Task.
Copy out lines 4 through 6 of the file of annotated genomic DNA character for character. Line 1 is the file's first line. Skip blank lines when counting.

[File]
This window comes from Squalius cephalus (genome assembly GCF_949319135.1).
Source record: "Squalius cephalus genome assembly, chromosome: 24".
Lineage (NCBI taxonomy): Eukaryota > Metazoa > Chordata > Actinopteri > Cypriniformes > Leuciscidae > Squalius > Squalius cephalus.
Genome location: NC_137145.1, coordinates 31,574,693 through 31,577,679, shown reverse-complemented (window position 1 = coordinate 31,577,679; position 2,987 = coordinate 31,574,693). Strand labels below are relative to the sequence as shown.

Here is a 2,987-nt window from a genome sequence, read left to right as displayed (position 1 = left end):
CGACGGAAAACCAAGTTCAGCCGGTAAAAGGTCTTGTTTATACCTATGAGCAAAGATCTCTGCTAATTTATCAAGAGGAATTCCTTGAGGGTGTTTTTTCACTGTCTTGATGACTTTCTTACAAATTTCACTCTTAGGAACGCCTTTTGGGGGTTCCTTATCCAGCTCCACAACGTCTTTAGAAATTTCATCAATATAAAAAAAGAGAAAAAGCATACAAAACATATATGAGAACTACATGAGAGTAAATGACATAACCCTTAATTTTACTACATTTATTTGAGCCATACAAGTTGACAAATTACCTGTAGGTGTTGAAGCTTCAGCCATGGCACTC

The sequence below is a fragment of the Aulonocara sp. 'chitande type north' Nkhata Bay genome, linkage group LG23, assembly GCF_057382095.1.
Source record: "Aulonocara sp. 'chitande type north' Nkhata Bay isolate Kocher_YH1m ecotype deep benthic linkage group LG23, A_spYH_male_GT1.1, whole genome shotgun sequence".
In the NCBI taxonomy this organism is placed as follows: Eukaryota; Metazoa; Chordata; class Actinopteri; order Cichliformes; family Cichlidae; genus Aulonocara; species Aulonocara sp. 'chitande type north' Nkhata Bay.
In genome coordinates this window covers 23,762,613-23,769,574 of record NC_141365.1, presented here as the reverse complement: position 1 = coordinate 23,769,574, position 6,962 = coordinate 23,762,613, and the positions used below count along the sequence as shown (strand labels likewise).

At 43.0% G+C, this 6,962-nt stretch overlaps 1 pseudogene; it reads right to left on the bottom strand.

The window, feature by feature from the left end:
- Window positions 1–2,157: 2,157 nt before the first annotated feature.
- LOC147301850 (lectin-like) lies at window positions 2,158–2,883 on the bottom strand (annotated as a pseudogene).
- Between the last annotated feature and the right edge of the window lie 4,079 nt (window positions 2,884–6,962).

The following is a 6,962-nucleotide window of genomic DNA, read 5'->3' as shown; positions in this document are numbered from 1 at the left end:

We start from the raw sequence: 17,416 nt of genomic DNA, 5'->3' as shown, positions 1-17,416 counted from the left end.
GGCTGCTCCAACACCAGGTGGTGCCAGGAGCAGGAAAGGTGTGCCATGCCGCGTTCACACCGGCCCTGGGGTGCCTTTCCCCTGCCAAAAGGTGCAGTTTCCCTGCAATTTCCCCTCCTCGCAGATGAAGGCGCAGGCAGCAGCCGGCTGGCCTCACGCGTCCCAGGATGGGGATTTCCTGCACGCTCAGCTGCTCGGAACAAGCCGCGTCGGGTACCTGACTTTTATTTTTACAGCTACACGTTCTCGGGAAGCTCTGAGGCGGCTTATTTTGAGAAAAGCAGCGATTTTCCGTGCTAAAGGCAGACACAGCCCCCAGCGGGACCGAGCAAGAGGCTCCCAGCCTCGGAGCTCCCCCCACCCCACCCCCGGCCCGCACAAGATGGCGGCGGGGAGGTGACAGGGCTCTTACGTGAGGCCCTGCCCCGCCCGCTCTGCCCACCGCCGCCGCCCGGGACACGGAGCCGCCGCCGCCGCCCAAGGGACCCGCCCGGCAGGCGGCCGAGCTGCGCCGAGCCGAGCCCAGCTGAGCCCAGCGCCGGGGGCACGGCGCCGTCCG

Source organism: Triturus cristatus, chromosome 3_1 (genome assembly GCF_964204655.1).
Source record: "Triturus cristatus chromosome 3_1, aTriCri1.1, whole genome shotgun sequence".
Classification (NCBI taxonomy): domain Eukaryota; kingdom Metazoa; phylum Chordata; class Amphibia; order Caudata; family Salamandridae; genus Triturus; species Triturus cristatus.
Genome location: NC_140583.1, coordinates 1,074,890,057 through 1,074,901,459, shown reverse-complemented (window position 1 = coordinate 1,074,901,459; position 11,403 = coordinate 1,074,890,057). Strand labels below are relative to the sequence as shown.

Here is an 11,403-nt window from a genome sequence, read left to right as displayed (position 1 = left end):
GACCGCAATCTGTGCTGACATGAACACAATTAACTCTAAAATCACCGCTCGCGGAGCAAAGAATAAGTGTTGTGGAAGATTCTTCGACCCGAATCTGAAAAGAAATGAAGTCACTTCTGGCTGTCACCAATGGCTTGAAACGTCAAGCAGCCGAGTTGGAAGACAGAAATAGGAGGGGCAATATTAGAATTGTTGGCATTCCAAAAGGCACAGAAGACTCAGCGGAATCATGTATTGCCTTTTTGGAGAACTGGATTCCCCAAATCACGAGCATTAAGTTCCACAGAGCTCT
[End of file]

Genome location: NC_137145.1, coordinates 31,574,693 through 31,577,679, shown reverse-complemented (window position 1 = coordinate 31,577,679; position 2,987 = coordinate 31,574,693). Strand labels below are relative to the sequence as shown.

Here is a 2,987-nt window from a genome sequence, read left to right as displayed (position 1 = left end):
CGACGGAAAACCAAGTTCAGCCGGTAAAAGGTCTTGTTTATACCTATGAGCAAAGATCTCTGCTAATTTATCAAGAGGAATTCCTTGAGGGTGTTTTTTCACTGTCTTGATGACTTTCTTACAAATTTCACTCTTAGGAACGCCTTTTGGGGGTTCCTTATCCAGCTCCACAACGTCTTTAGAAATTTCATCAATATAAAAAAAGAGAAAAAGCATACAAAACATATATGAGAACTACATGAGAGTAAATGACATAACCCTTAATTTTACTACATTTATTTGAGCCATACAAGTTGACAAATTACCTGTAGGTGTTGAAGCTTCAGCCATGGCACTC